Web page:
Despite opposition by environmental groups, the port of Long Beach, California, with the support of the Long Beach City Council, will continue exporting petroleum coke – or “petcoke” – at approximately 1.7 million tons annually. On the same day, the city council voted against conducting the typical environmental impact study. For obvious reasons, members of the Sierra Club, Communities for a better environment, and Earthjustice opposed this decision. Roughly 900 miles north, in Oregon, the Department of State Lands rejected the exportation of petcoke, illustrating the Long Beach Council’s preference for industrial profits over the health of its residents and environment.
The Los Angeles harbor commission extended a “15 year lease for Oxbow Energy Solutions LLC, led by founder and CEO Bill Koch, and a 20-year lease for Metropolitan Stevendore Co. to use a 5.4 acre space with a coal shed on Pier G.” The petroleum coke will be housed in the uncovered shed until it is shipped to Asia and used as fuel for development. Petcoke is considered “dirtier than the dirtiest fuel.”
Caught in the middle of the vicious conflict between economic growth and environmental health, Long Beach residents see the effects that the port has on both. While the port is responsible for more than 6% of the jobs in Long Beach, it is also responsible for the rainbow colored film that glistens on the oceans’ surface surrounding the port for miles. The recent decisions have underscored the fact that the Port of Long Beach is much more concerned with immediate economic gain than sustaining the environment in which economic gain is dependent on. To add another Kafkaesque absurdity, the Long Beach Port prides itself as the “greenest port in America.”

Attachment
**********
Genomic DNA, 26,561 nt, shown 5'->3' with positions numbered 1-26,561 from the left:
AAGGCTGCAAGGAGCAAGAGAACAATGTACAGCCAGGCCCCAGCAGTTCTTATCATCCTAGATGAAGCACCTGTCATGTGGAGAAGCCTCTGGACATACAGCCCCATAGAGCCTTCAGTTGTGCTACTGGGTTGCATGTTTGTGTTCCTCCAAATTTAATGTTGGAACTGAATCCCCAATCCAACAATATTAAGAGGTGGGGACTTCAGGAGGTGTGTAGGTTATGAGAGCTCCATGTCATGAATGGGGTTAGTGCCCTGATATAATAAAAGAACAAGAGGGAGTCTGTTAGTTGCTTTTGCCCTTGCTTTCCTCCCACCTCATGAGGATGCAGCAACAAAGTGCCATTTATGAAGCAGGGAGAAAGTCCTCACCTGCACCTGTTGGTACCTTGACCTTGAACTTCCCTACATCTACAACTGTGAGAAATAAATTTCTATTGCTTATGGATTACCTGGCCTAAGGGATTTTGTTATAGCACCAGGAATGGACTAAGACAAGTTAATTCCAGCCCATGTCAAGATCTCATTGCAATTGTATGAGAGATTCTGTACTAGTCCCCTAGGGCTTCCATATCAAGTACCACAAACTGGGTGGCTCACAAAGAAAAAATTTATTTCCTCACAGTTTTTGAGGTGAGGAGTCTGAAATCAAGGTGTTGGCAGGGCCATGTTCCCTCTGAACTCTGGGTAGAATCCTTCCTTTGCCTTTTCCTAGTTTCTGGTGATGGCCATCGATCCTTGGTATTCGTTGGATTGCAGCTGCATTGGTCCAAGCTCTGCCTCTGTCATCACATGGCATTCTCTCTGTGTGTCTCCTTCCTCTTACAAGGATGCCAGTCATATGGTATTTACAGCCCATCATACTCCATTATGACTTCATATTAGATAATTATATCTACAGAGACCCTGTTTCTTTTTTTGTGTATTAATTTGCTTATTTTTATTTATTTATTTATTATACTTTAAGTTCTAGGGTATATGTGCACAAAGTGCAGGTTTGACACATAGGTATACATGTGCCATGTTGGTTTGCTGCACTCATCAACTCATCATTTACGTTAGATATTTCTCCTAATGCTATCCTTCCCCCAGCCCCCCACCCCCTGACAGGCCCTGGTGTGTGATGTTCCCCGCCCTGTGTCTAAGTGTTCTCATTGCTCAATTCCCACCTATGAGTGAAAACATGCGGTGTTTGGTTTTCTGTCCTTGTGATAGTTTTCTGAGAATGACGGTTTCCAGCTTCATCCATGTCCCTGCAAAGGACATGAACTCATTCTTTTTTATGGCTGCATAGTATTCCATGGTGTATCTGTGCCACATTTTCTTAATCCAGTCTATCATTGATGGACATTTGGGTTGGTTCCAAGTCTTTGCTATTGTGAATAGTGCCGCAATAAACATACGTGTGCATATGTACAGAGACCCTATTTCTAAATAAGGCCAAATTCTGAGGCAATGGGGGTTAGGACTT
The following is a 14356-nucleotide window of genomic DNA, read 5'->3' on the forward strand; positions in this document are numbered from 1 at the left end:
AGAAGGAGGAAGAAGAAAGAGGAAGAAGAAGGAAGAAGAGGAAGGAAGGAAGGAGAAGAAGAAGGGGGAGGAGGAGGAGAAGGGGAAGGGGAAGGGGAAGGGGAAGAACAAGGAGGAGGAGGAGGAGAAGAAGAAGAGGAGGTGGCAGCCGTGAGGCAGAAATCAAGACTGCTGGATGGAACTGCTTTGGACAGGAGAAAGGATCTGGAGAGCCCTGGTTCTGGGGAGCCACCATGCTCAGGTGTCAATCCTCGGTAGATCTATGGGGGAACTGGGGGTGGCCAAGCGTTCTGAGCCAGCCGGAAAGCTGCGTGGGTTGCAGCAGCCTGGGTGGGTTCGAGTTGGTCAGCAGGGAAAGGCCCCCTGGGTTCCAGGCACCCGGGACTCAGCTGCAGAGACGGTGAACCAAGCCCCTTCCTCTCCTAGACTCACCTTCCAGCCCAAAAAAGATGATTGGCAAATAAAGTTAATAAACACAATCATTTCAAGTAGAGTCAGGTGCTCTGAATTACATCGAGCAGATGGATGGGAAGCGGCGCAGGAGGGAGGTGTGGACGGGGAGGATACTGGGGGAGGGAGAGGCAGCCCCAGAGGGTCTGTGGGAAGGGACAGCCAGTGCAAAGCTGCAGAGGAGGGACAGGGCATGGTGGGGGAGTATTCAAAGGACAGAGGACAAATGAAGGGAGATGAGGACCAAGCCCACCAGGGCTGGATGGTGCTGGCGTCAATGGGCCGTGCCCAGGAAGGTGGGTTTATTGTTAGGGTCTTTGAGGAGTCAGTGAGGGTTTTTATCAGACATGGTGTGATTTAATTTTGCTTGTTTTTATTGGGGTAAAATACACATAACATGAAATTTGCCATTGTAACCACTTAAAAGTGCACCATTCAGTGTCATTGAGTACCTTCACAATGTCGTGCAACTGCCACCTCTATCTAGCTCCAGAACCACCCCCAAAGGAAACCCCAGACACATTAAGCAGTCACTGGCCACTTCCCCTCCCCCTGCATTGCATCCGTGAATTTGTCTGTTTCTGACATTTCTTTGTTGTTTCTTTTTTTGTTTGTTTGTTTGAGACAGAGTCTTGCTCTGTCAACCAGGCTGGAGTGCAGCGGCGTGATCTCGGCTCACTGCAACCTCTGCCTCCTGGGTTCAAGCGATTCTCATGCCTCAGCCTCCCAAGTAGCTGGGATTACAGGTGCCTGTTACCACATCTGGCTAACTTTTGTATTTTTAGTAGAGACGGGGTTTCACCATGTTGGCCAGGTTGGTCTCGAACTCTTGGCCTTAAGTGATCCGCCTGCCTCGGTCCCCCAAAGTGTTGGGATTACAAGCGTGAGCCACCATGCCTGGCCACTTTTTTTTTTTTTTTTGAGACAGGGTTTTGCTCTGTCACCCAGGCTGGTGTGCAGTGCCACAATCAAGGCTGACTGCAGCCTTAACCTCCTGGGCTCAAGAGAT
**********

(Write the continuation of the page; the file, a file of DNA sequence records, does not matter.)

However, according to Clayton Headley, Oxbow’s vice president, “The facilities on Pier G are world class operations that set the bar for environmental excellence in our industries.” With claims such as this, it’s easy for companies like Oxbow to win public opinion in the increasingly shallow minds of mainstream America. Petcoke is merely another fossil fuel that can be used to manufacture the trappings and facades of modernity, which Americans continue to see as the peak of civilization.
On the surface, this appears to be a continuation of the age-old battle between the supporters of industry and the supporters of environmental preservation. However, at the root of this issue is the widely accepted conception of reason which prevents both interests from achieving their goals. Subjective reason – the prevailing mode of reason in our current epoch – considers the rational choice to be what is beneficial to the individual. In other words, subjective reason is concerned with means and ends, insofar as the ends are determined by the subject; that they “serve the subject’s interest in relation to self-preservation.” (Horkheimer. 1947, p. 4) Since self preservation is the end goal of modern humans, to inflict pain on oneself would be considered irrational. Supporters of industry share this subjective conception of reason and consider it rational to support the productive apparatus because it feeds them, even if it also destroys them.
Subjective reason’s antithesis, “objective reason,” was the prevailing mode of thought prior to the age of enlightenment. During this historical epoch, rationality took a more holistic approach, focusing on the end goal. Objective reason is reason derived not only from the subject’s interest in self-preservation, but also as an external force existing in the objective world, i.e., in nature. Plato used objective reason to organize society in a way that was beneficial to all. Plato understood that if all parts of his city-state were happy, the whole would also be happy. According to Max Horkheimer, objective reason is “aimed at evolving a comprehensive system, or hierarchy, of all beings, including man and his aims.” (Horkheimer. 1947, p. 4) Moreover, rationality was determined by the degree to which the subject and his objective world were homogenized into one sustainable entity.